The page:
mates for appropriations, etc.

An idea of the work of the division may
be had from the statement of its chief
that in a recent year there were received,
audited and paid 118,921 accounts, amount.
ing to $15,736,198.02. More than 4,200 of
these accounts, moreover, were 80-called
combined accounts. There were also audited
and sent to the Treasury for payment 4,368
accounts. In the payment of the 118.921 ac.
counts mentioned above it was necessary to
draw 244 requisitions on the Treasury and
issue 225,019 checks. To carry on the work
of the Department of Agriculture for this
year Congress appropriated $13,487,636 for
ordinary expenses, in addition to permanent
annual appropriations amounting to $6.329,-
000, and special appropriations of $1,874,-
614, making a total of $21,691,250. The
cost of maintaining the Department of
Agriculture has grown from $7.643,688 in
1906 to more than $65,000,000 at present.
Accounts, Public:
Settlement of, between United States

and the several states, 133.
System of, improvement needed in,

Acheen, native Kingdom of North

Sumatra, war with Netherlands, neu-
trality preserved by United States in,

Acknowledgment.-An acknowledgment is
the act of declaring the execution of an
instrument before an officer authorized to
certify to such declaration. The officer
certifies to the fact of such declaration,
and to his knowledge of the person
declaring. Conveyances or deeds of land to
be entitled to be recorded must first be
acknowledged before a proper officer. Most
of the States have forms of acknowledg.
ments, which should be followed.

Acknowledgments may be taken in gen-
eral by notaries public, justices of the peace,
Judges or Clerks of Courts of the higher
grades, Registers, Masters in Chancery,
Court Commissioners, town clerks, Mayor
and Clerks of incorporated cities, within
their respective jurisdictions.

Seals or their equivalent (or whatever is
intended as such) are necessary in Alaska,
Connecticut, Delaware,

District of

lumbia, Florida, Idaho, Illinois, Maine,
Maryland, Massachusetts, Michigan Minne-
sota, Missouri, New Hampshire New Jer-
sey, New York, North Carolina, Oregon,
Pennsylvania, South Carolina, Vermont,
Virginia, West Virginia Wisconsin, Wyo-
ming. in almost all the States deeds by
corporations must be under seal. Forms
are prescribed or indicated by the statutes
of most of the States except Connecticut,
Florida, Louisiana, Separate acknowledg.
ment by wife is required in Alaska,
Arkansas, Delaware, District of Columbia,
Florida, Georgia, Idaho, Kentucky, Louisi-
ana, Montana, Nevada, New Jersey, North
Carolina, Oregon, Pennsylvania, South
Carolina, Tennessee, Texas. One witness
to the execution of deeds is required in
District of Columbia, Maine (customary),
Maryland, Nebraska, New Jersey (usual),

Oklahoma, Utah, Wyoming. Two witnesses
to the execution of deeds are required in
Arkansas, Connecticut, Florida, Georgia,
Louisiana, Michigan, Minnesota, New Hamp-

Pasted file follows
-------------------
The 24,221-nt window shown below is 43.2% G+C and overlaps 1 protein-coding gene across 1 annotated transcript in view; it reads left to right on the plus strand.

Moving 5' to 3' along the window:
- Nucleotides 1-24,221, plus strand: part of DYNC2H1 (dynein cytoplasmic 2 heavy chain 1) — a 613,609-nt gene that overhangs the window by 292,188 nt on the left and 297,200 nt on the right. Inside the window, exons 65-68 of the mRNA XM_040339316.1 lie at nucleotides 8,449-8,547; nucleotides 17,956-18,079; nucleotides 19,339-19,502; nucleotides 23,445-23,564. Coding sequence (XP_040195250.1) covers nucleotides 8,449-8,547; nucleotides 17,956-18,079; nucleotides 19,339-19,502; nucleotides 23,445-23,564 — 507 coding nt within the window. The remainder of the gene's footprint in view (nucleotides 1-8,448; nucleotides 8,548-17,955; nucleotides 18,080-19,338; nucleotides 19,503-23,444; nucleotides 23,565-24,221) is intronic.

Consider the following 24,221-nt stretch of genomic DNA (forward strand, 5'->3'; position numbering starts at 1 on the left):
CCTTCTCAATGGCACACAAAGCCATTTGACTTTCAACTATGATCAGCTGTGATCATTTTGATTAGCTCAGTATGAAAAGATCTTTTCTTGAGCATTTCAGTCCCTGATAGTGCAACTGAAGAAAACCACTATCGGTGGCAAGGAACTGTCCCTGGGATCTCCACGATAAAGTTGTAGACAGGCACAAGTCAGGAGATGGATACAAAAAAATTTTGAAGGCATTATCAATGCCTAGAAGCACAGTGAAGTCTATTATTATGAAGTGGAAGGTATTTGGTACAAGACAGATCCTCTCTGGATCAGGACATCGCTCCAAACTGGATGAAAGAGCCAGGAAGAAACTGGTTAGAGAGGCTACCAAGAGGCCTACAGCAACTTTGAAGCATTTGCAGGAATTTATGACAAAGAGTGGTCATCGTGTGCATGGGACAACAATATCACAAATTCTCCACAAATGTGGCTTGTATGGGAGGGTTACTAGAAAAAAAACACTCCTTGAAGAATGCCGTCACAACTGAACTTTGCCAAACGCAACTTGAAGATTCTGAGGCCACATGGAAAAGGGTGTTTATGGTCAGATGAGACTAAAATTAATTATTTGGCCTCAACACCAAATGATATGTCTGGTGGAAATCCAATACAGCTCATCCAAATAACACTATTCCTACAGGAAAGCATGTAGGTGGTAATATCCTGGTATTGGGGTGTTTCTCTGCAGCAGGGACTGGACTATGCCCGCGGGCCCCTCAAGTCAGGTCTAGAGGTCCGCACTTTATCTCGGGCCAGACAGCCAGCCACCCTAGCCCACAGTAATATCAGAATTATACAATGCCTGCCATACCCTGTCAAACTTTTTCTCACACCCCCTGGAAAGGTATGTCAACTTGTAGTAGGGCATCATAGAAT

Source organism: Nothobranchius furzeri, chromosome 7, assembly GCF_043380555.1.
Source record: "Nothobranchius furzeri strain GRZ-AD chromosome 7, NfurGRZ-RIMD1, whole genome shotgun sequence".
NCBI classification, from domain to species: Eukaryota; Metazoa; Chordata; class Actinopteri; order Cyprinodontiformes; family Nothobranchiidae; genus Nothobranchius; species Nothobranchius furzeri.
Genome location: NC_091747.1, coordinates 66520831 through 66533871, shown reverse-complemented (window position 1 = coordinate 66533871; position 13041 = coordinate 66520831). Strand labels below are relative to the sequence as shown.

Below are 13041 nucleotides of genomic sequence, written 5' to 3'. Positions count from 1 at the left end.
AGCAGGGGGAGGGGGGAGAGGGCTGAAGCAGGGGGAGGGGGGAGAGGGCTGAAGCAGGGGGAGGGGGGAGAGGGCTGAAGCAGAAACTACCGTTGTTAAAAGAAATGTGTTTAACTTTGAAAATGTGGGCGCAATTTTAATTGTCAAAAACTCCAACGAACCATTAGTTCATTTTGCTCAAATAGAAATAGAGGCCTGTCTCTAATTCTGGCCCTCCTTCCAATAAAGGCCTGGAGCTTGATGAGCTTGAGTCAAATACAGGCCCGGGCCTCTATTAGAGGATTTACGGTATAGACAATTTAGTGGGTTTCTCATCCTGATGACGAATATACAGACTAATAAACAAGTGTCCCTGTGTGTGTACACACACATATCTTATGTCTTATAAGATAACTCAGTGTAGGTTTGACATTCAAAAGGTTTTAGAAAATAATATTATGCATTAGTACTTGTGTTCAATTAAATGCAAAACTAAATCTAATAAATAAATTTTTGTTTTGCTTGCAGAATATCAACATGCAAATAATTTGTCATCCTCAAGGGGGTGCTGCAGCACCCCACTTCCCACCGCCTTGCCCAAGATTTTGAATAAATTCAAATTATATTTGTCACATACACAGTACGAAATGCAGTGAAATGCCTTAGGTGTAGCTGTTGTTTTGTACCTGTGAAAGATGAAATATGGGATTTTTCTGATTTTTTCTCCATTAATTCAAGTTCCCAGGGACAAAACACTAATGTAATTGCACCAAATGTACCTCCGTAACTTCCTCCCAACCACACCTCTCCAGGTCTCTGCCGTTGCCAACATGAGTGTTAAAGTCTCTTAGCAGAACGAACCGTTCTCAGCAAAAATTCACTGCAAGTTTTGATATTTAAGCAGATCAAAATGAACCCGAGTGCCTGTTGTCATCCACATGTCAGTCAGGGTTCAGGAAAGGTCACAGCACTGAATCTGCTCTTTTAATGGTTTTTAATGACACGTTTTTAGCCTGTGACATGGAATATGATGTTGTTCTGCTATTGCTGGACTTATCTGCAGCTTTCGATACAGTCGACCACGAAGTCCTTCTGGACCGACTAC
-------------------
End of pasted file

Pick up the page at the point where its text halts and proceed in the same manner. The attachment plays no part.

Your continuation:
shire, Ohio, Oregon, South Carolina, Texas,
Vermont, Wisconsin.
Acre Right.-The share of a citizen of a
New England town in the common lands.
The value of the acre right was a fixed
quantity in each town, but varied in differ-
ent towns. A ten-acre lot or right in a
certain town was equivalent to 113 acres
of upland and twelve acres of meadow, and
a certain exact proportion was maintained
between the acre right and salable lands.
Act of Hostility.-An unfriendly represen.
tation calculated to provoke war; or conduct
of a war-like nature on the part of one
country toward another. When the un.
friendly, or war-like act is of such a nature
as to preclude or make undesirable any
attempt at adjustment by arbitration or
diplomatic protest and representations, it
becomes an overt act (g. v.), and is tanta-
mount to a declaration of war on the part
of the offender.
Acts of Congress. (See Bills and Acts.)
Acts, Public.-Public acts are the laws of
a State and of the United States. State
records are the registered deeds of property,
journals of legislatures, etc. Judicial pro-
ceedings are the records of courts. Under
the Constitution each State inust give full
faith and credit to the public acts, records,
and judicial proceedings of every other
State (twenty-four). The chief value of
this provision is that it prevents endless
lawsuits. When a case has been decided
in one State, it cannot be opened in the
courts of another State.
Adams, John.-1797-1801.

Third Administration-Federal.

Vice-President-Thomas Jefferson.
Secretary of Stete-

Timothy Pickering (continued).

John Marshall, from May 13, 1800.
Secretary of the Treasury-

Oliver Wolcott (continued).

Samuel Dexter, from Jan. 1, 1801.
Secretary of War

James McHenry (continued).
Samuel Dexterfrom May 13, 1800.
Roger Griswold, .acting from Feb. 3,

Secretary of the Navy-

George Cabot appointed. Declined May

3, 1798.

Benjamin Stoddert, from May 3, 1798.

Charles Lee (continued).

Joseph Habersham (continued).
Party Affiliation.-Adams was essentially
a Federalist and in common with his party,
distrusted the self-governing power of the
masses. He believed in strong central gove
ernment by a class, not hereditary, but
fitted by merit. He was democratic to the
extent of believing that equality meant that
all men should have equal rights in the eyes
of the law; but that in hereditary rights,
capacity, advantages, and position, all men
are by no means equal. While vice-presi.
dent and presiding officer in the Senate he
was frequently called upon to decide by
his casting vote questions of vital impor-
tance in the maintenance of the policy of
Washington. This occurred no fewer than
twenty times in one session of Congress.

The Fifth Congress first met in extra ses-
sion at Philadelphla, May 15, 1797, to con•